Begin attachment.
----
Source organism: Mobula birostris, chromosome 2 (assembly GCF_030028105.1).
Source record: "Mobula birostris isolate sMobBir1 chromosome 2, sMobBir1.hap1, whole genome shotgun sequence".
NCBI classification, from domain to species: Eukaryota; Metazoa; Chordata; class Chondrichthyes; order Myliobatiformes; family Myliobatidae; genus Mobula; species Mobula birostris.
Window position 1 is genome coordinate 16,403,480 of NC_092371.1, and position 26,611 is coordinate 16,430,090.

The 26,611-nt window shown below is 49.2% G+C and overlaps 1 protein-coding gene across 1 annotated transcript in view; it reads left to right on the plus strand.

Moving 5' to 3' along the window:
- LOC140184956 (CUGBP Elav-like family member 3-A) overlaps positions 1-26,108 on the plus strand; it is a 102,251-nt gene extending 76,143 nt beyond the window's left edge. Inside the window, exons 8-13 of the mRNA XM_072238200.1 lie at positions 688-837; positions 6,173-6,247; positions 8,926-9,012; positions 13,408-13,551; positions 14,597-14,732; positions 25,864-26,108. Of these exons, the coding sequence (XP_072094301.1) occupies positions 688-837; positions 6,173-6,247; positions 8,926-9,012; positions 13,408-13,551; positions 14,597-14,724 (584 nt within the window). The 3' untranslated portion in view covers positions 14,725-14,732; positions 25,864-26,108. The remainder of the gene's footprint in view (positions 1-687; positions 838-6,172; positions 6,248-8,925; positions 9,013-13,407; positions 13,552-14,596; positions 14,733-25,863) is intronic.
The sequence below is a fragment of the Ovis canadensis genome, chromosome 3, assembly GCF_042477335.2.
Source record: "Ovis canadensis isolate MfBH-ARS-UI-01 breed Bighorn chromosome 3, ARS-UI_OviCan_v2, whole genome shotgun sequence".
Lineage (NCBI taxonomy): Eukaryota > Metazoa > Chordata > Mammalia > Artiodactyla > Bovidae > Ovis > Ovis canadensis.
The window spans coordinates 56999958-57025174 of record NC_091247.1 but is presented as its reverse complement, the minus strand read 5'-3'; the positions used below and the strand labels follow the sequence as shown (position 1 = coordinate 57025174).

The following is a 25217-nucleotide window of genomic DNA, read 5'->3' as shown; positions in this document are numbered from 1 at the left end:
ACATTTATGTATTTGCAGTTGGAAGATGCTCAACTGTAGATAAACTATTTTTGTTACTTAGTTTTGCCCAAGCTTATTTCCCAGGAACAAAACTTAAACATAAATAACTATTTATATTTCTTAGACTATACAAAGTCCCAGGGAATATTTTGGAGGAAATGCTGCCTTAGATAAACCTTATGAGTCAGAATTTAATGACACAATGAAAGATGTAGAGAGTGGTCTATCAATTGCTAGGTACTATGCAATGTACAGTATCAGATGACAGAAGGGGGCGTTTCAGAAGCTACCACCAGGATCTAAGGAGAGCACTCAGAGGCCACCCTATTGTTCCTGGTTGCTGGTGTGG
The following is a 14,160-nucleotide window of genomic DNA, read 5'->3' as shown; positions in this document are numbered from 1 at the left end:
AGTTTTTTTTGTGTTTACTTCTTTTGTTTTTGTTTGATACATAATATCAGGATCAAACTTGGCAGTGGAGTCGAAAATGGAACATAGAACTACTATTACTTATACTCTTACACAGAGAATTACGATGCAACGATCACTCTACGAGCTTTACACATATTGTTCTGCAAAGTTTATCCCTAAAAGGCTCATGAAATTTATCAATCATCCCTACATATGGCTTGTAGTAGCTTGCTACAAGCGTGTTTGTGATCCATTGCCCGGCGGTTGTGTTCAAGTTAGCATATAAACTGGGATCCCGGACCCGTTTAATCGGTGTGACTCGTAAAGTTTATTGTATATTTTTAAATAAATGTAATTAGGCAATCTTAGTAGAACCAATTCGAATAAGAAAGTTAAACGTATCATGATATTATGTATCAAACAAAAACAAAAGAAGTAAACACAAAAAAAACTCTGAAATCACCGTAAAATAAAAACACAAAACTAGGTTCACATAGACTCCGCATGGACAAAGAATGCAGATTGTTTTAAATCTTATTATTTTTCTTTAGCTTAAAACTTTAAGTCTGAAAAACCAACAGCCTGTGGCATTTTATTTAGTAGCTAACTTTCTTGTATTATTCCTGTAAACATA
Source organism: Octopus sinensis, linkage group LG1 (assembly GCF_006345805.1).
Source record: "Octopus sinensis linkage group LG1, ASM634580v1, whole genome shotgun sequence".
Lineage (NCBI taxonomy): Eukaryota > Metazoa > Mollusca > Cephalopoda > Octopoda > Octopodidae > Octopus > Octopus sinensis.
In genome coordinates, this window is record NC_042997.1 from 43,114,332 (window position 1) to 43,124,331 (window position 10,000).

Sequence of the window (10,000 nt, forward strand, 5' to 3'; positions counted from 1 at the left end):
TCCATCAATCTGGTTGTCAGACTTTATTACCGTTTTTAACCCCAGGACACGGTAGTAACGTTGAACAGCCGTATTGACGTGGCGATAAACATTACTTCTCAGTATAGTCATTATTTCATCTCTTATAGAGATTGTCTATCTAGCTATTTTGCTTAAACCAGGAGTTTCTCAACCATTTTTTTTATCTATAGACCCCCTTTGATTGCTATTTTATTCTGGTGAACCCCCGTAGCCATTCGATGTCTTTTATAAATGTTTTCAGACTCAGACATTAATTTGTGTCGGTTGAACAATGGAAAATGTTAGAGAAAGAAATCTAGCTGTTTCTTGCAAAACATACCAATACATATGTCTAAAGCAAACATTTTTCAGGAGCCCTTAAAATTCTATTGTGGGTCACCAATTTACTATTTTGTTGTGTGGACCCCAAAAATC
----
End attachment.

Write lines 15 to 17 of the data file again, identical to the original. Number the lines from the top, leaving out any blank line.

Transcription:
AGTTTTTTTTGTGTTTACTTCTTTTGTTTTTGTTTGATACATAATATCAGGATCAAACTTGGCAGTGGAGTCGAAAATGGAACATAGAACTACTATTACTTATACTCTTACACAGAGAATTACGATGCAACGATCACTCTACGAGCTTTACACATATTGTTCTGCAAAGTTTATCCCTAAAAGGCTCATGAAATTTATCAATCATCCCTACATATGGCTTGTAGTAGCTTGCTACAAGCGTGTTTGTGATCCATTGCCCGGCGGTTGTGTTCAAGTTAGCATATAAACTGGGATCCCGGACCCGTTTAATCGGTGTGACTCGTAAAGTTTATTGTATATTTTTAAATAAATGTAATTAGGCAATCTTAGTAGAACCAATTCGAATAAGAAAGTTAAACGTATCATGATATTATGTATCAAACAAAAACAAAAGAAGTAAACACAAAAAAAACTCTGAAATCACCGTAAAATAAAAACACAAAACTAGGTTCACATAGACTCCGCATGGACAAAGAATGCAGATTGTTTTAAATCTTATTATTTTTCTTTAGCTTAAAACTTTAAGTCTGAAAAACCAACAGCCTGTGGCATTTTATTTAGTAGCTAACTTTCTTGTATTATTCCTGTAAACATA
Source organism: Octopus sinensis, linkage group LG1 (assembly GCF_006345805.1).
Source record: "Octopus sinensis linkage group LG1, ASM634580v1, whole genome shotgun sequence".